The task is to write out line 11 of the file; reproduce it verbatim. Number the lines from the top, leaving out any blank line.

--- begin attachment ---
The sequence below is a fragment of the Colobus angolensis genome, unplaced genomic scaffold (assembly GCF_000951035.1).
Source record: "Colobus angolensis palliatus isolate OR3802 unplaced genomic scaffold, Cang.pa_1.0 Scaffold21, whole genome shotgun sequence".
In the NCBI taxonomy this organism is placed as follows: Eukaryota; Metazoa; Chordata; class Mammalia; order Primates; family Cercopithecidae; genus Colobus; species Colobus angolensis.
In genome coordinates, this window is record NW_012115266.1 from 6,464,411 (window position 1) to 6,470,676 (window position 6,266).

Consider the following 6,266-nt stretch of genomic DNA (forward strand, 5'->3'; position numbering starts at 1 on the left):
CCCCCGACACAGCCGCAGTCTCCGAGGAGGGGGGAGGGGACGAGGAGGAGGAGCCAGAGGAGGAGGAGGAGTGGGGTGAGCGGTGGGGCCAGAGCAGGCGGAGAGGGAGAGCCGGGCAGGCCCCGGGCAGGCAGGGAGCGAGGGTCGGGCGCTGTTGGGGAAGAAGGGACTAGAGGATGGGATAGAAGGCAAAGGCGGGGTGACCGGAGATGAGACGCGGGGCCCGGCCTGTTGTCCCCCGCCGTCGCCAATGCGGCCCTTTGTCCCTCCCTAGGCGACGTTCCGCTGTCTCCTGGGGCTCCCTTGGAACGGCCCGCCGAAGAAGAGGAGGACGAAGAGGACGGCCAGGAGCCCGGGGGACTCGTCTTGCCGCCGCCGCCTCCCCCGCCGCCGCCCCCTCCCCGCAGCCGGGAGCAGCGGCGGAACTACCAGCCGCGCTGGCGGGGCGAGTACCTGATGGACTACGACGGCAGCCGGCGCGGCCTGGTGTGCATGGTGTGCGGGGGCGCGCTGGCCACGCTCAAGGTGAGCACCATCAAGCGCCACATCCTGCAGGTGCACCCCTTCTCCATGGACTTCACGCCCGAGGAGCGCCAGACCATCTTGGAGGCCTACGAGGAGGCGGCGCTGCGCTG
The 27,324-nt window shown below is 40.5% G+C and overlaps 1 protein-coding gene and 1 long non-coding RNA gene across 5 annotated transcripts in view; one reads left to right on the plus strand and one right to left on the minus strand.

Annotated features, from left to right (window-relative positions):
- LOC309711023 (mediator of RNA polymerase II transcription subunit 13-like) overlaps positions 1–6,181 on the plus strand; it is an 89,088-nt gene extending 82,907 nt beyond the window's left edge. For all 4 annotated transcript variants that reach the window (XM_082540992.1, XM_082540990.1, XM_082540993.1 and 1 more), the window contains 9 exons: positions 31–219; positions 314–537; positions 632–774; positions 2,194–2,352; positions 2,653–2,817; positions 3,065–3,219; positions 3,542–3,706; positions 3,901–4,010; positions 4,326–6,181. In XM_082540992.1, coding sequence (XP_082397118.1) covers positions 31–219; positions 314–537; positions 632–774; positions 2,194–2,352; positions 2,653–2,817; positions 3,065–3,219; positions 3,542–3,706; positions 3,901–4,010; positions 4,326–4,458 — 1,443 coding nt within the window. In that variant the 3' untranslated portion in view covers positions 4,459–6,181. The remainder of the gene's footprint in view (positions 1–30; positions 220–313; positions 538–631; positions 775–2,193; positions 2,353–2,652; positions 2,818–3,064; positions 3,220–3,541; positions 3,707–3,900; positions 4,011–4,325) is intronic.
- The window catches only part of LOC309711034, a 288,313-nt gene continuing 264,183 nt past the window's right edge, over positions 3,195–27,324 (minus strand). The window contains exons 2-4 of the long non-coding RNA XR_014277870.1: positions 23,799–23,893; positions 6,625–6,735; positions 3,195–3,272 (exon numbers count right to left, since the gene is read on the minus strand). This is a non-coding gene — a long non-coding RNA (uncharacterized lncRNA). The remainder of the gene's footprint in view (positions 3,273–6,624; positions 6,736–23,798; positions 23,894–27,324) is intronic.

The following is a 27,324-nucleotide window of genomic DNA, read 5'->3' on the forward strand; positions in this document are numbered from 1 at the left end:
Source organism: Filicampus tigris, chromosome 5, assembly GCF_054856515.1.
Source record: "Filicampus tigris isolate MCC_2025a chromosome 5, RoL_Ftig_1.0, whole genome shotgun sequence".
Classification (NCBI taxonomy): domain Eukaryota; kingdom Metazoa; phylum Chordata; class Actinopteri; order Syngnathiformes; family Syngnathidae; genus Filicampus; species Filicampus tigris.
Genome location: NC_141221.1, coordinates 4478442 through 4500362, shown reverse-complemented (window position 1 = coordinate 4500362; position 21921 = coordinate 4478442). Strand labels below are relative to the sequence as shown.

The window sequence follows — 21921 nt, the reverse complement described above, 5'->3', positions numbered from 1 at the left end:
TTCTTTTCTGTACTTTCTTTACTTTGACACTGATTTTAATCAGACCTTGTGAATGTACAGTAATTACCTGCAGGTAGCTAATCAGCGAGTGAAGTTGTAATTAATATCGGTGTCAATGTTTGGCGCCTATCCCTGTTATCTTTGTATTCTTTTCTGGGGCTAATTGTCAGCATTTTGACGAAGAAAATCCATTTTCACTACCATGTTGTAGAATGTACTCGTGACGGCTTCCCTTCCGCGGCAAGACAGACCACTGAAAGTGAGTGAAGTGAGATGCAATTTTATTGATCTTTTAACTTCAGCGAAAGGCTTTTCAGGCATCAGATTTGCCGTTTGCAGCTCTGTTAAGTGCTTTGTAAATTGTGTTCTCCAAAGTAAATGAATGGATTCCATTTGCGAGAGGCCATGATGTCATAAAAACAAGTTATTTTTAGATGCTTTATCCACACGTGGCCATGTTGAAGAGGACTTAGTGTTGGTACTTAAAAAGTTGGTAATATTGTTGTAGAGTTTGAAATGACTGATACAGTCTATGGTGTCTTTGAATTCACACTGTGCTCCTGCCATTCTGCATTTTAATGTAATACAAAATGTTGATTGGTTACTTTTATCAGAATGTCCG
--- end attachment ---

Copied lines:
The following is a 27,324-nucleotide window of genomic DNA, read 5'->3' on the forward strand; positions in this document are numbered from 1 at the left end: